Wind awareness is a very important skill to learn, essential when it comes to sailing a boat safely and efficiently.
Knowing where the wind is coming from will allow you to plan your passage more effectively. Knowing the wind direction enables you to trim your sails to decrease your passage time and in some cases make the boat more pleasant to sail.
The wind direction can be obtained in a number of ways on board a boat. A lot of dinghy sailors will simply use the way the wind feels on their face to work out where the wind is coming from, however if you are new to sailing using an instrument to show you the direction can often be easier.
Boats can be fitted with a windex or burgee on top of the mast, a simple flag or arrow similar to a wind vain designed to point into the wind, enabling you to see visually where the wind is coming from. Some yachts will have instruments that allow you to view the direction at deck level, which is useful on larger yachts as it saves you straining your neck looking at the top of the mast.
Once you have a good idea of the direction of the wind relative to your boat you can start to look at your course relative to the wind and how best to trim your sails for that course.
Sails work in a similar way to an aircraft wing, creating an area of high and low pressure which creates lift;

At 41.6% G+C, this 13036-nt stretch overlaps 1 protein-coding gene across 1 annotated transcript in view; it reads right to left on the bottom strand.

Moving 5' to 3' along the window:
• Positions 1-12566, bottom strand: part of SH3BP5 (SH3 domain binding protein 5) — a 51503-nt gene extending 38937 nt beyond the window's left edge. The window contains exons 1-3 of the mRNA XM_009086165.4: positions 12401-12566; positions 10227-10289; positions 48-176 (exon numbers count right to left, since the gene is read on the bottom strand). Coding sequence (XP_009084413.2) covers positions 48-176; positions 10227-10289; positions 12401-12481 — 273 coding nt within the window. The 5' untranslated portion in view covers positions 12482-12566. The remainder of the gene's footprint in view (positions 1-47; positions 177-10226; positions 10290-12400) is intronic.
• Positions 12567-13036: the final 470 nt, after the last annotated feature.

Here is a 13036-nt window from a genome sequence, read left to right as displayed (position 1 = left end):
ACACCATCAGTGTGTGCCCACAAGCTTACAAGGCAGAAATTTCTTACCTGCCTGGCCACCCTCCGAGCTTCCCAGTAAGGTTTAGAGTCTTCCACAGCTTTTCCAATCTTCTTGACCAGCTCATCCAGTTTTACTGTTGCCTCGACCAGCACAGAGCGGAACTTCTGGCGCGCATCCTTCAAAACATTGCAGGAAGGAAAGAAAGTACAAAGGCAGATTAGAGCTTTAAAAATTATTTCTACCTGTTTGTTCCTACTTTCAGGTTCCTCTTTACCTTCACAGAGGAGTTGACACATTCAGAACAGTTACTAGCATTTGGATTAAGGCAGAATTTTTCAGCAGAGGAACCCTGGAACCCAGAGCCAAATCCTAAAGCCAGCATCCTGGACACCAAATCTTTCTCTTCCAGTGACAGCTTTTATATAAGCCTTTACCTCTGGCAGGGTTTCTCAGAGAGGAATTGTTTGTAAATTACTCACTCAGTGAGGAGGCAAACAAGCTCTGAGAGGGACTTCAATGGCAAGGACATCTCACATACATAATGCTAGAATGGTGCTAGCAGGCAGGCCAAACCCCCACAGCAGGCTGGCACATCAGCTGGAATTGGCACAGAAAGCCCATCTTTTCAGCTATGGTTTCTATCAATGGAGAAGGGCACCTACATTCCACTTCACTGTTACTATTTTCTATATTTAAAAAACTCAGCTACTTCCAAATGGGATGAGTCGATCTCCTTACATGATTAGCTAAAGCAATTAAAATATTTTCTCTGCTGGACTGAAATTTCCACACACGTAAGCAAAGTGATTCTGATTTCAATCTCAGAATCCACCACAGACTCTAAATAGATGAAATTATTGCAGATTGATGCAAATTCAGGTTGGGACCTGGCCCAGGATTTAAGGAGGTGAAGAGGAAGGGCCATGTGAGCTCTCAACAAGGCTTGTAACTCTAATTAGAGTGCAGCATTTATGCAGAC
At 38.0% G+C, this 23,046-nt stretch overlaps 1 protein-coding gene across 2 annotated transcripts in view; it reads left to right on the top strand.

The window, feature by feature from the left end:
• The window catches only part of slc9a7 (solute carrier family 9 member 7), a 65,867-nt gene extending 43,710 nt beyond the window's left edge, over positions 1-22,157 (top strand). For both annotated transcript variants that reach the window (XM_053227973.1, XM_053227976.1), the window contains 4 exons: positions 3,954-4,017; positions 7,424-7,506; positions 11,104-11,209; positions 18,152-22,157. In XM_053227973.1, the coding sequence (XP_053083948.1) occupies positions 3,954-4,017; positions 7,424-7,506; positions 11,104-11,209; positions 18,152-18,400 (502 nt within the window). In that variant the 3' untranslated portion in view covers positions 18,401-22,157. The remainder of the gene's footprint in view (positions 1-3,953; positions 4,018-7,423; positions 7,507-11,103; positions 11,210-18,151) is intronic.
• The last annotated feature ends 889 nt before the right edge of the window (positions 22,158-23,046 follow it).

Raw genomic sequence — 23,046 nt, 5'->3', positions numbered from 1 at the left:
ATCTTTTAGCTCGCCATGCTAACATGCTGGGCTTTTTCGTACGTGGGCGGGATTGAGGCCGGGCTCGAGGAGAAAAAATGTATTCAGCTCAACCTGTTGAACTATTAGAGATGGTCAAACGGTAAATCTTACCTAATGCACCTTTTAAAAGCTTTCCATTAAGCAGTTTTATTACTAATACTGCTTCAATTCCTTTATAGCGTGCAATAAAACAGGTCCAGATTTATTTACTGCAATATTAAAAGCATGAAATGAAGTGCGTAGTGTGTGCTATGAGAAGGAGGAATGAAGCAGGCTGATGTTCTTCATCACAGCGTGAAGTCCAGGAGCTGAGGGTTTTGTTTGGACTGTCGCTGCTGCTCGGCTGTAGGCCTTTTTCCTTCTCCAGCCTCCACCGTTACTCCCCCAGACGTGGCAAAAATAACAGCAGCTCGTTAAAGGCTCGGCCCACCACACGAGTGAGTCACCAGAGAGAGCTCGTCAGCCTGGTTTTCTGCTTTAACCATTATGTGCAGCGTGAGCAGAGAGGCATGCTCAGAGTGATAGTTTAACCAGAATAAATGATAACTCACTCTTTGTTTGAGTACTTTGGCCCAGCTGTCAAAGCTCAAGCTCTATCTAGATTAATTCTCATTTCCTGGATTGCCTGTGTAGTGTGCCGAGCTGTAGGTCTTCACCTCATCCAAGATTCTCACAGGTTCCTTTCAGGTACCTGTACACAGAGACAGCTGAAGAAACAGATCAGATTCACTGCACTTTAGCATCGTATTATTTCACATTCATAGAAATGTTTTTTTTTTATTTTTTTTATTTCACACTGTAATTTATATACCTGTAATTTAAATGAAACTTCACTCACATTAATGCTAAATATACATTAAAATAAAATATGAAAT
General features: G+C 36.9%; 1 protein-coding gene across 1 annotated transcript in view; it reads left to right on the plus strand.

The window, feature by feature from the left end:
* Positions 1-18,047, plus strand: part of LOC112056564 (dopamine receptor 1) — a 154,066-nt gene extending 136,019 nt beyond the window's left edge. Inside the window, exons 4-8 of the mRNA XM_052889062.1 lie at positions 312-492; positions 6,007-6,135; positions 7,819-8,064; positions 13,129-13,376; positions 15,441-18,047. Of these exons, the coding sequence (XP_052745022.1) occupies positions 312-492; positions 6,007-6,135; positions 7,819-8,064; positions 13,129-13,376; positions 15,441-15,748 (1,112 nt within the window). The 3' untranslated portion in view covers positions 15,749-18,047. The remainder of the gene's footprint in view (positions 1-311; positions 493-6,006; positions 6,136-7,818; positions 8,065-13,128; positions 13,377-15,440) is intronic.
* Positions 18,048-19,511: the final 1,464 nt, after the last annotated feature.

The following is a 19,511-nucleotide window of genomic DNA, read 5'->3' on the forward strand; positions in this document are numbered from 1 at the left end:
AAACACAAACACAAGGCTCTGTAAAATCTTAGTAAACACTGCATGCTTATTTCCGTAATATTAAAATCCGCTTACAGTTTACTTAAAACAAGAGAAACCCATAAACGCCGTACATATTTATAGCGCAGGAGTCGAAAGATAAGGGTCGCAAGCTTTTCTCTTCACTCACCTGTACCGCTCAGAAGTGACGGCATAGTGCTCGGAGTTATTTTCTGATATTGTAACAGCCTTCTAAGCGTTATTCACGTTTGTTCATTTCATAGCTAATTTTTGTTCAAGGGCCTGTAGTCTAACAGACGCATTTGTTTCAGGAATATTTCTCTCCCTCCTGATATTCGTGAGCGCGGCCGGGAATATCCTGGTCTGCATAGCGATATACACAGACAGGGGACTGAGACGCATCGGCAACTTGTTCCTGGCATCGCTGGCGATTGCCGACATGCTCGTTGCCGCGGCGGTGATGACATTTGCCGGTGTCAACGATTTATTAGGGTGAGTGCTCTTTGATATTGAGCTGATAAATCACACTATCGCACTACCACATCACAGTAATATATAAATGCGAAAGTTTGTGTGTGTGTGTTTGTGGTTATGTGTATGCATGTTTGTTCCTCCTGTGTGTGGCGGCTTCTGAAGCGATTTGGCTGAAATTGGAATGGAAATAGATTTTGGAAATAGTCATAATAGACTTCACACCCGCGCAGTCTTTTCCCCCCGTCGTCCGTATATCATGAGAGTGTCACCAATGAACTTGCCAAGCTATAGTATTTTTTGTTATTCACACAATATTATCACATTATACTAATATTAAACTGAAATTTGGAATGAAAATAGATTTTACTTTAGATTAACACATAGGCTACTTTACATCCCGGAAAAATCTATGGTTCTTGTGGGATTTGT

You can try this yourself by taking a spoon and running it under a tap. The spoon will be sucked into the flow of water because the water on the curved side of the spoon in forced to flow faster creating lower pressure.
When lift is combined with the resistance of the keel the lateral forces are turned into forward propulsion and a sail boat moves forward. The lateral forces are similar to taking a wet bar of soap and squeezing it, the result makes the soap slide out of your hand
When a sail is over or under trimmed it disrupts the flow of air causing it to stall and to work less efficiently. On an airplane this can be disastrous, but on a boat it results in a lack of speed and increased healing, making your journey longer and more uncomfortable.
It’s easy to see when a sail is very under trimmed, it flaps. The first part of the sail to flap will be the leading edge or the luff of the sail. Just remember a flappy sail is an unhappy sail.
Over trimming a sail is more common than under trimming as an over-trimmed sail does not flap and so look trimmed. Over trimming a sail causes the boat to heel more making it uncomfortable for everyone on board and it slows the speed of the boat. A sail is trimmed correctly when the flapping just stops and the tell tails on both sides of the sails are flying horizontally. For more information on sail trimming, please look at our Sailing Manual.
Remember every time the boat alters course you need to alter the trim of your sails.
Improving wind awareness
Practice is the key and being out on the water, the more experience you have greater your wind awareness will become.
If you regularly sail larger yachts you may wish to consider trying dinghy or keel boat sailing. Both dinghy and keel boats react more instantly to correct sail trim and highlight small mistakes, this will result in a steeper learning curve of understanding.
Covering up your wind instruments and trying to sail the boat just using how the wind feels on your face and the tell tails on the sails forces you to think more about the wind direction.
Equinox Sailing run regular refresher weekends throughout the year, if you would like to practice your sailing skills, contact us on 020 7002 7676 email [email protected]